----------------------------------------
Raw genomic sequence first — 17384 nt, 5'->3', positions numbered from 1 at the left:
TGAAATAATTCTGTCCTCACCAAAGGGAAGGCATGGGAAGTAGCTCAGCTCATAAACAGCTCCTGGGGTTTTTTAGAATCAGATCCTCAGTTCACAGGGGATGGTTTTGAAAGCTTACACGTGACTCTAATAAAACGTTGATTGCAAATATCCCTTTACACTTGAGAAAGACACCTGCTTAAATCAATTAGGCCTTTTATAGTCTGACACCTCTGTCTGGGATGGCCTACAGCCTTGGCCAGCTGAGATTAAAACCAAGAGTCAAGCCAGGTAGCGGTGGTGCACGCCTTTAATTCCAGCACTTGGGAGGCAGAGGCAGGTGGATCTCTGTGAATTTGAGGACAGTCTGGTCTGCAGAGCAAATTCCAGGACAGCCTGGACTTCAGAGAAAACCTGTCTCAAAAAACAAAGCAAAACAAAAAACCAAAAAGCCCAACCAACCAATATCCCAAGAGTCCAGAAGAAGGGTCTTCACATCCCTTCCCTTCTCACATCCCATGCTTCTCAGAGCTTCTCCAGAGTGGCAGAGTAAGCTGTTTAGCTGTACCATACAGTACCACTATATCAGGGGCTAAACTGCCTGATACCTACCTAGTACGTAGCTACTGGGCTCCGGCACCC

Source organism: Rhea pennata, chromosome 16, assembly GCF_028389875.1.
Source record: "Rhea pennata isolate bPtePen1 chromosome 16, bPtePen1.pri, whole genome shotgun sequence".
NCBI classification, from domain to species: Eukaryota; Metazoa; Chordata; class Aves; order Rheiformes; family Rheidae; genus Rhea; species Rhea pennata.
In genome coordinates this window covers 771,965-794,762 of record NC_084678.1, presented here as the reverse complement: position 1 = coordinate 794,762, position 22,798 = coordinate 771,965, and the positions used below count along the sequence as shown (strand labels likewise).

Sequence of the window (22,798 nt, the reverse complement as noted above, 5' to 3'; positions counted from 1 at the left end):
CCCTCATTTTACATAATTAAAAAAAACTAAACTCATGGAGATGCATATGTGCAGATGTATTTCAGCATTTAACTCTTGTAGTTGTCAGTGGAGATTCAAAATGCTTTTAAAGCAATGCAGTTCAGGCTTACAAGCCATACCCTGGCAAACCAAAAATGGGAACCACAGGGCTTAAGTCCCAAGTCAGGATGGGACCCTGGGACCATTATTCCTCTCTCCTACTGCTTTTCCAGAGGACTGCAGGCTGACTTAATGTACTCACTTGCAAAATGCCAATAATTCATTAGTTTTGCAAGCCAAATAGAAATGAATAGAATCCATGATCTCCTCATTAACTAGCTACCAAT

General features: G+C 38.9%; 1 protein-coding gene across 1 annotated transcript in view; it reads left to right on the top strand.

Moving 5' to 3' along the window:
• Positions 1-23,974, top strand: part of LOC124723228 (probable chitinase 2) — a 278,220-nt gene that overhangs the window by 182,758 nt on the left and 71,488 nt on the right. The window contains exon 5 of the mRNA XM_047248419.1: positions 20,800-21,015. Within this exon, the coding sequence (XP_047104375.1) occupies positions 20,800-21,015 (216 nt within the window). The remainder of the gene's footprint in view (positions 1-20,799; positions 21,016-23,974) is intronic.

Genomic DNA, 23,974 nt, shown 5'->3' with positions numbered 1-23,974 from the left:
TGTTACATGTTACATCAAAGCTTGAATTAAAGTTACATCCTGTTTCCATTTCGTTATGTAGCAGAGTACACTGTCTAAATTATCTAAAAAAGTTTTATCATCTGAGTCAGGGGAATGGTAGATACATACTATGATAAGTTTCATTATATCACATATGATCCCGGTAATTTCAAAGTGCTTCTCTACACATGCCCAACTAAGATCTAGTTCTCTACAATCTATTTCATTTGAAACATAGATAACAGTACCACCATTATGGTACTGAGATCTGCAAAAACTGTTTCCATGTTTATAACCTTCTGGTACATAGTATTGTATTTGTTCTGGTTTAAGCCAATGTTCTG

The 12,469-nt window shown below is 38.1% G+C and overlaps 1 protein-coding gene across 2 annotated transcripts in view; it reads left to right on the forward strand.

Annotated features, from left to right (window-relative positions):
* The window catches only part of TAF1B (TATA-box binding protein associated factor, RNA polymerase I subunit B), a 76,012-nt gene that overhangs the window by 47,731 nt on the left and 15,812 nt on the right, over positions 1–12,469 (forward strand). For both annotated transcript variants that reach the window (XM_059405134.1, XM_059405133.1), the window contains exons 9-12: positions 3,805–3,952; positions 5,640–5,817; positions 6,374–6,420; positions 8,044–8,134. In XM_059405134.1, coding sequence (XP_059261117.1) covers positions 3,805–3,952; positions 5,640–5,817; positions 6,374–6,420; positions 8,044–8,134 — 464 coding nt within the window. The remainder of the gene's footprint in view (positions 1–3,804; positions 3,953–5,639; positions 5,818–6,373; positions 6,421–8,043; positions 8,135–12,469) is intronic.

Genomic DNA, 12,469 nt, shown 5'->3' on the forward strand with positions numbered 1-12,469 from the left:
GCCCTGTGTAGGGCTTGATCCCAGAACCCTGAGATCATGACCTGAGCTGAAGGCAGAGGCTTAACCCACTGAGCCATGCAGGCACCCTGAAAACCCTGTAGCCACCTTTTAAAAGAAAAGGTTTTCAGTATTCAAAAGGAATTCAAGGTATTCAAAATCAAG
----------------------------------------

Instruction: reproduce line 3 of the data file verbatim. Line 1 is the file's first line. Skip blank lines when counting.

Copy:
Source organism: Rhea pennata, chromosome 16, assembly GCF_028389875.1.